Of Mice and Men

Cassie This book is amazing. I seriously put it up there with books like To Kill a Mockingbird moral-wise. A lot of high schoolers read this as part of English class (in the US at least) but if you haven't, I really suggest you do. It's brilliant in all ways possible.

Author Critique
John Steinbeck is an amazingly vivid writer; I'm jealous of his talents. For example, this portion of the novel...

The resting horses nibbled the remaining wisps of hay, and they stamped their feet and they bit the wood of the mangers and rattled the halter chains. The afternoon sun sliced in through the cracks of the barn walls and lay in bright lines on the hay. There was the buzz of flies in the air, the lazy afternoon humming.From outside came the clang of horseshoes on the playing peg.

See what I mean? You can picture exactly what he's talking about at all times. His use of imagery is astonishing. That isn’t even the most descriptive portion of the novel. His word choice is also great, as you can see. I love the phrase “sun slicing”. Those words just fit together perfectly. I truly think he is one of the top ten writers in history, no exaggeration.

Plot Critique
The story is estimated to be set in the 1930s, however no exact date is given. I love nostalgic things, so that interested me from the start. However, this isn’t the glitzy-Hollywood glam 1930s I’m used to. It tells the story of migrant workers trying to survive in the great depression.

For those of you who don’t know, migrant workers are workers who perform labor-oriented tasks on farms. They have no family, no possessions and for the most part no hope. It’s a really morbid life to live, at the time.

The two main characters, George and Lennie, are an exception. They have each other, and they travel together. They have a dream as well. They want to own their own farm. They want to have their own home, something they can actually call theirs. That may sound so trivial, but at the time just having a house was a luxury. The story basically tells their story as they try to reach their dream. I’m really giving an understatement of the plot, because it’s extremely captivating. With the themes of “isolation and loneliness”, this novel disguises complex, extremely important themes within simple content.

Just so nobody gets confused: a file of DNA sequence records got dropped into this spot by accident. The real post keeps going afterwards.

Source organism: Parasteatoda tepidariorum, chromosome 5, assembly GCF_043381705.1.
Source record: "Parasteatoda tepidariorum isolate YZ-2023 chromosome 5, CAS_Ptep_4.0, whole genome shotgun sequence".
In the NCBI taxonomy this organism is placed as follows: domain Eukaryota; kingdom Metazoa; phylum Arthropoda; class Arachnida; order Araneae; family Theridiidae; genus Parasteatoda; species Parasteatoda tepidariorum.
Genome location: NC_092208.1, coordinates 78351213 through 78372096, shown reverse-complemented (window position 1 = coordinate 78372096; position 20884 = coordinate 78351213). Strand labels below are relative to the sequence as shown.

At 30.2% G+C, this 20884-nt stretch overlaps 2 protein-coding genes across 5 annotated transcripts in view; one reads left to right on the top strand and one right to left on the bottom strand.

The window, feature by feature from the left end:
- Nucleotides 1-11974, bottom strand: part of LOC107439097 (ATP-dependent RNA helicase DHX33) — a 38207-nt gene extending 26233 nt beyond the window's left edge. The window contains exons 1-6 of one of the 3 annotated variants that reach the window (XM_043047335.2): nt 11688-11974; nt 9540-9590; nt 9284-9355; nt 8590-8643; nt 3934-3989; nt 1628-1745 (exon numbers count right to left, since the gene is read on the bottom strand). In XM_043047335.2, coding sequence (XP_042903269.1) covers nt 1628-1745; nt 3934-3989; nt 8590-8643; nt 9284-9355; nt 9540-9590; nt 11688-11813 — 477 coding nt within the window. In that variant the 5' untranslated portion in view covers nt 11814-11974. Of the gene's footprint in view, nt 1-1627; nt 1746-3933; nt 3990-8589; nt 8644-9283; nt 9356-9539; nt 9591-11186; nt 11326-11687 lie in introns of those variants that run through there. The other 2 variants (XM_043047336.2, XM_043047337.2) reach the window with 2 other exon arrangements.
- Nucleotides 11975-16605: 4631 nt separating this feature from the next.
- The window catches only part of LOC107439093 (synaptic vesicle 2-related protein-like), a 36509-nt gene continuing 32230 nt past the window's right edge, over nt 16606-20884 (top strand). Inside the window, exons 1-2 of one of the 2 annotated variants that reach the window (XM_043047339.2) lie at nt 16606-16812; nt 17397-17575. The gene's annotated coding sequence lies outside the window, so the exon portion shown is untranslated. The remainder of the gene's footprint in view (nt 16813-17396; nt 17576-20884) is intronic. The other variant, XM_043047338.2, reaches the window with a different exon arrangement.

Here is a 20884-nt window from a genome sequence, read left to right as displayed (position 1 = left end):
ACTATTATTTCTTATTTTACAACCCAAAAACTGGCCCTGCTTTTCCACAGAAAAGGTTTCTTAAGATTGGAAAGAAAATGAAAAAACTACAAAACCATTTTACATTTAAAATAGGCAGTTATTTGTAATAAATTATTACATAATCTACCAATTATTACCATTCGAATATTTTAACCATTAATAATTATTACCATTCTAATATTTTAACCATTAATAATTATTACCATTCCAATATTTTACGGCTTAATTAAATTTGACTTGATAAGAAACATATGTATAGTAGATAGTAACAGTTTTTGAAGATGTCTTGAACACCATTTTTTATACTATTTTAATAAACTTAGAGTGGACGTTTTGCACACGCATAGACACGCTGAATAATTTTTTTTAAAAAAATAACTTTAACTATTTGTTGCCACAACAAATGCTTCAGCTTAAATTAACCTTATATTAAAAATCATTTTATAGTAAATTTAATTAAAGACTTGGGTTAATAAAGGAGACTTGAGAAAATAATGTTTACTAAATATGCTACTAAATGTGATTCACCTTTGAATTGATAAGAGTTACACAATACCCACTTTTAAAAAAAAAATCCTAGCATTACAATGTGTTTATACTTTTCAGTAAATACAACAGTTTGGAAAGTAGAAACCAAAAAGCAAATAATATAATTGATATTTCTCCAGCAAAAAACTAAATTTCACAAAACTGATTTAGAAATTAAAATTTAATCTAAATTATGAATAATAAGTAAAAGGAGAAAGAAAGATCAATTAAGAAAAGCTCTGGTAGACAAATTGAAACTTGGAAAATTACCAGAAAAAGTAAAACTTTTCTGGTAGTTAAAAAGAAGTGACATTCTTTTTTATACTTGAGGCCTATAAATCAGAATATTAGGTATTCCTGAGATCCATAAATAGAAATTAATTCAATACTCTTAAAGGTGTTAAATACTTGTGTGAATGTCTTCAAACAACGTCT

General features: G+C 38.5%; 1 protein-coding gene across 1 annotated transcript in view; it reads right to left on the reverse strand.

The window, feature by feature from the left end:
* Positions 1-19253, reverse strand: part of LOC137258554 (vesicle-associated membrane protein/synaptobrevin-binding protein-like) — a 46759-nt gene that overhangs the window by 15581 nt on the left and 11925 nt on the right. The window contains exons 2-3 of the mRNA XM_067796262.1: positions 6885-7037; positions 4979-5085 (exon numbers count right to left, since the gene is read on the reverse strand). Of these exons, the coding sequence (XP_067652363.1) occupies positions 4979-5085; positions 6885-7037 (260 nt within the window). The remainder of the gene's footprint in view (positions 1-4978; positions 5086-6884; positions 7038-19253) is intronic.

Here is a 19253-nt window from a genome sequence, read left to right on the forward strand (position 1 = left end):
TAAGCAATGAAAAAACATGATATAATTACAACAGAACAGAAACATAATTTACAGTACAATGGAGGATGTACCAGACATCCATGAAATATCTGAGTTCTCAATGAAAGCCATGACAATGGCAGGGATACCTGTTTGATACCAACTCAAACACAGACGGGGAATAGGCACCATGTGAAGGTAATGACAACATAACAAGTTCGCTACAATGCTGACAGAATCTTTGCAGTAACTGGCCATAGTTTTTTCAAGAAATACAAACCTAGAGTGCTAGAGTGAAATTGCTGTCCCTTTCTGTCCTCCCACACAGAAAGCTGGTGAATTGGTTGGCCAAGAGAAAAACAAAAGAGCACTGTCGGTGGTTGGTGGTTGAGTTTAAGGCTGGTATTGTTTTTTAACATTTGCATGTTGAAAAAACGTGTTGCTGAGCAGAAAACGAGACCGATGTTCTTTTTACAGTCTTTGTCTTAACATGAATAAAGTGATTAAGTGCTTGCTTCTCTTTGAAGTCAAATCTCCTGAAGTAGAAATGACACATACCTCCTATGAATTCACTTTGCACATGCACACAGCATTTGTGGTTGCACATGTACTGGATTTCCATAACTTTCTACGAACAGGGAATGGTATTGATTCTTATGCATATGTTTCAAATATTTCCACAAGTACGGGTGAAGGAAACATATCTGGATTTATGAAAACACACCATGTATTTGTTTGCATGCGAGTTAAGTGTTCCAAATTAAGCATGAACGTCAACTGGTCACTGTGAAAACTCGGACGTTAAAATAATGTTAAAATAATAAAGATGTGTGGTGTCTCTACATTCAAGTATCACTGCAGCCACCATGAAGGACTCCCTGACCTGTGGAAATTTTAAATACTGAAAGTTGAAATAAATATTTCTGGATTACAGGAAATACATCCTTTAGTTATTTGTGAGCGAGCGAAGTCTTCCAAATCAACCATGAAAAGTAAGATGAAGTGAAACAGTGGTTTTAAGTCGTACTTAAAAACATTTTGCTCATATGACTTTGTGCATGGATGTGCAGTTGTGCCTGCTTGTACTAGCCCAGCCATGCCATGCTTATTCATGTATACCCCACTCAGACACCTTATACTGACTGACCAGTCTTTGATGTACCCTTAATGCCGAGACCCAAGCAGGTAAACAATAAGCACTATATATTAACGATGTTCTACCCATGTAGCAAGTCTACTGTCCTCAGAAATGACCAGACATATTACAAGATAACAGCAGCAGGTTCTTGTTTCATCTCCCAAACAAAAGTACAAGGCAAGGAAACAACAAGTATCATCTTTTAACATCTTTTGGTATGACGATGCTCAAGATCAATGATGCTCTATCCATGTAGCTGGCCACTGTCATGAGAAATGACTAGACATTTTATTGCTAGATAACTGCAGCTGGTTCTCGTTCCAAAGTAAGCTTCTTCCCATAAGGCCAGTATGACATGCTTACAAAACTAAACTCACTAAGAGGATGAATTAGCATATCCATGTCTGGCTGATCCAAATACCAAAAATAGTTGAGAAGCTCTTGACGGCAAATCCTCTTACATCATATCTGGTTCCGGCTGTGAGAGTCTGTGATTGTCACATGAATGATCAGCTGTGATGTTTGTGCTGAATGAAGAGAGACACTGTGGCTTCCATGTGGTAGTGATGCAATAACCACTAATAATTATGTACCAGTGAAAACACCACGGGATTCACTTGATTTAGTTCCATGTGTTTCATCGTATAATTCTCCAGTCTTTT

Character Critique
George- George is the brains in the group, and Steinbeck makes that very clear. By the end of the novel, you feel like George is one of your best friends. The depth he is described in is great, and I love that in a book. I want to feel like I know the characters. George basically takes care of Lennie, because he couldn’t live on his own. George makes a lot of sacrifices to be with Lennie, and I think that shows what a caring person he is.

Lennie- Lennie is “a little slow” to put it nicely. He obviously has some sort of mental disorder, but during the 1930s, it wouldn’t have been diagnosed. He has a one track mind and a short attention span. He can’t remember hardly anything. While you read the novel, you might actually forget he is a man and not a child. Steinbeck really develops not only his mental character, but his physical character as well. Lennie is big, to put it simply. He is actually compared to a bear in the beginning of the book. He isn’t threatening though, not at all. I like to think of him as a teddy bear more than anything!

Other Information
The story is full of twists, and I don’t want to give too much away. Lennie has a knack for getting in trouble, and unfortunately the trouble becomes very severe at the end of the novel. In fact, it becomes a matter of life and death. This extreme situation makes the theme of friendship very prominent in the novel. While reading it, you often ask yourself, I wonder if I would go that far for my best friend. I love books like that. A book can be a good book if the story is interesting. But for a book to be considered excellent, it has to make your question things. This book does that and more.
Posted on October 25th, 2007 at 09:03pm


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